Sign 1: Memory changes that affect day-to-day abilities
Are you, or the person you know, forgetting things often or struggling to retain new information?
It's normal to occasionally forget appointments, colleagues’ names or a friend’s phone number only to remember them a short while later. However, a person living with dementia may forget things more often or may have difficulty recalling information that has recently been learned.
Sign 2: Difficulty doing familiar tasks
Are you, or the person you know, forgetting how to do a typical routine or task, such as preparing a meal or getting dressed?
Busy people can be so distracted from time to time that they may forget to serve part of a meal, only to remember about it later. However, a person living with dementia may have trouble completing tasks that have been familiar to them all their lives, such as preparing a meal or playing a game.
Sign 3: Changes in language and communication
Are you, or the person you know, forgetting words or substituting words that don’t fit into a conversation?
Anyone can have trouble finding the right word to express what they want to say. However, a person living with dementia may forget simple words or may substitute words making that person hard to understand.
Sign 4: Disorientation in time and place
Are you, or the person you know, having problems knowing what day of the week it is or getting lost in a familiar place?
Have you ever forgotten what day of the week it is or can't remember why you went into your bedroom? It happens to all of us. However, people living with dementia can become lost on their own street, not knowing how they got there or how to get home.
Sign 5: Impaired judgment
Are you, or the person you know, not recognizing something that can put health and safety at risk?
From time to time, people may make bad decisions such as putting off seeing a doctor when they are not feeling well. However, a person living with dementia may experience changes in judgment or decision-making, such as not recognizing a medical problem that needs attention or wearing heavy clothing on a hot day.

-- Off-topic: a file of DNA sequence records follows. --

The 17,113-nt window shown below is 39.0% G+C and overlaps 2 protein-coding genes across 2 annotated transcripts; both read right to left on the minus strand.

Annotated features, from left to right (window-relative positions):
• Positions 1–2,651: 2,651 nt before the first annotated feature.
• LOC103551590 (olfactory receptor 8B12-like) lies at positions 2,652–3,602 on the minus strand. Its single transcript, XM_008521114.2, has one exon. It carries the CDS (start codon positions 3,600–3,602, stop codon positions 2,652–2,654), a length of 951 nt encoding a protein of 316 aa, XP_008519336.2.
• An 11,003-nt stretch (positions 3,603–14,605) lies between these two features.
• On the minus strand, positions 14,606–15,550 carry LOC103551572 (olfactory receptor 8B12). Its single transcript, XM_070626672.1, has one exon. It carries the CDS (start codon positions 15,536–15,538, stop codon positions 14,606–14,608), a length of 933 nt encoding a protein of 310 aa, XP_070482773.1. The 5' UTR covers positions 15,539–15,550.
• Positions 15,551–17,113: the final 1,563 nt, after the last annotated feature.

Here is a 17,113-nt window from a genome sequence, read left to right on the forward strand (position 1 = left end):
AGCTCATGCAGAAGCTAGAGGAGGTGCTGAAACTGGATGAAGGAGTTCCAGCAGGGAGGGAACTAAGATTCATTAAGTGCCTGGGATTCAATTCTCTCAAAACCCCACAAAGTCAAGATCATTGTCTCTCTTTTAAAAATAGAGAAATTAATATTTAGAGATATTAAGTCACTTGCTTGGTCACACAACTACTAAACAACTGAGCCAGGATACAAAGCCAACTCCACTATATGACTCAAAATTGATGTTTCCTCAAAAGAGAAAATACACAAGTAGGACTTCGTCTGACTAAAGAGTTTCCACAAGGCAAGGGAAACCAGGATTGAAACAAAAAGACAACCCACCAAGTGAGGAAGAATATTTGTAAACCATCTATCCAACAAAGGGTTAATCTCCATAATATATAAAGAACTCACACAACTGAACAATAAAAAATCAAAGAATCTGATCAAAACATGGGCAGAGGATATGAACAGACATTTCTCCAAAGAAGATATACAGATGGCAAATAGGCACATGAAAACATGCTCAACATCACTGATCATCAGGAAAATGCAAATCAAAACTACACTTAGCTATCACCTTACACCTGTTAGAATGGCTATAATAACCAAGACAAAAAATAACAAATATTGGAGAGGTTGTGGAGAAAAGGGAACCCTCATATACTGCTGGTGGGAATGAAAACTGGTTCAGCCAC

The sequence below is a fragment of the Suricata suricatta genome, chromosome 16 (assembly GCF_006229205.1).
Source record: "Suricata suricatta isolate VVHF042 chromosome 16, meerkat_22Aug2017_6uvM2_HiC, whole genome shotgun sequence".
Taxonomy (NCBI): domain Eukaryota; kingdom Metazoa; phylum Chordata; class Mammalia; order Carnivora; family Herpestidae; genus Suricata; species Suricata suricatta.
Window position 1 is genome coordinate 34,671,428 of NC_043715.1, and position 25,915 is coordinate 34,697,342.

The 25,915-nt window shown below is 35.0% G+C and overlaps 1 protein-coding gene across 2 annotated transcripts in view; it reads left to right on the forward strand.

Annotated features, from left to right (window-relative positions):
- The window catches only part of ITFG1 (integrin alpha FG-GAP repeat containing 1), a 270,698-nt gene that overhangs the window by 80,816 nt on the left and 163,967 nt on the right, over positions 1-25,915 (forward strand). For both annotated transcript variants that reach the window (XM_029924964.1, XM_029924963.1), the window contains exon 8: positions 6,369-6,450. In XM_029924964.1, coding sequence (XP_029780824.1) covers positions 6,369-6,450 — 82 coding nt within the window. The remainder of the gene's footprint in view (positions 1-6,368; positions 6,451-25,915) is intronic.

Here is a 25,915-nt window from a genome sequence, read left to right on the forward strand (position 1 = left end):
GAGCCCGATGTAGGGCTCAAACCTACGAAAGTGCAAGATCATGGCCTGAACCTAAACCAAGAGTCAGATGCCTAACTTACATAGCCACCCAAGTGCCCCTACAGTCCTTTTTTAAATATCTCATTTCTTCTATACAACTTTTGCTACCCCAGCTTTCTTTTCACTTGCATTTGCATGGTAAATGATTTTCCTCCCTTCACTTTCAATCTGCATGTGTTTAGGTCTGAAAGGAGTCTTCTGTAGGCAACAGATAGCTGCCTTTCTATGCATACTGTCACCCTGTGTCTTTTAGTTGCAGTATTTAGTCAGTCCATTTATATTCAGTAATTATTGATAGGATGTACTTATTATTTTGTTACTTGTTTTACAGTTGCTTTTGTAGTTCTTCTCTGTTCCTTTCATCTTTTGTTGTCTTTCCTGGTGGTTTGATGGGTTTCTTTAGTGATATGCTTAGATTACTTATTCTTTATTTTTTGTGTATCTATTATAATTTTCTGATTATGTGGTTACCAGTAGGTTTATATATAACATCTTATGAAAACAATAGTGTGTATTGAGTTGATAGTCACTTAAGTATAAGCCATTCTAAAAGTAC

Sign 6: Problems with abstract thinking
Are you, or the person you know, having problems understanding what numbers and symbols mean?
From time to time, people may have difficulty with tasks that require abstract thinking, such managing finances. However, someone living with dementia may have challenges understanding what numbers are and how they are used.
Sign 7: Misplacing things
Are you, or the person you know, putting things in places where they shouldn't be?
Anyone can temporarily misplace a wallet or keys. However, a person living with dementia may put things in inappropriate places. For example, an iron in the freezer, or a wristwatch in the sugar bowl.
Sign 8: Changes in mood, personality and behaviour
Are you, or the person you know, exhibiting severe changes in mood?
Sometimes people feel sad and moody, or experience changes in their behaviour. But a person living with dementia may experience more severe changes. For example, they may quickly become tearful or upset for no obvious reason. They may be confused, fearful, suspicious and withdraw from others. They may act differently from what is normal for them.
Sign 9: Loss of initiative
Are you, or the person you know, losing interest in friends, family and favourite activities?
It's normal to lose interest in housework, business activities or social obligations, but most people regain their initiative. However, a person living with dementia may become passive and disinterested. They may need cues and prompts to become involved.
Sign 10: Challenges understanding visual and spatial information
Are you or someone you know having problems seeing things correctly? Or coordinating visual and spatial information?
A person with dementia may have problems with vision, depth perception and movement. They may have challenges with finding their way around their environment, or placing things easily and correctly on a table, such as a pencil or mug. Sometimes dementia can be the cause of these issues, and it's important to see a doctor and an eye specialist to get everything checked out.
If you are concerned about any of these signs, the next step is to talk to your doctor. Only a qualified health-care provider, after multiple assessments and tests, can confirm whether you or someone you know has dementia.
Not all symptoms for each type of dementia are listed on this page—just the most common ones. They are based on signs outlined by Alzheimer's Disease International. Visit the Alzheimer's Disease International website to see these steps outlined in Spanish, Portuguese, Hindi, Chinese and other languages.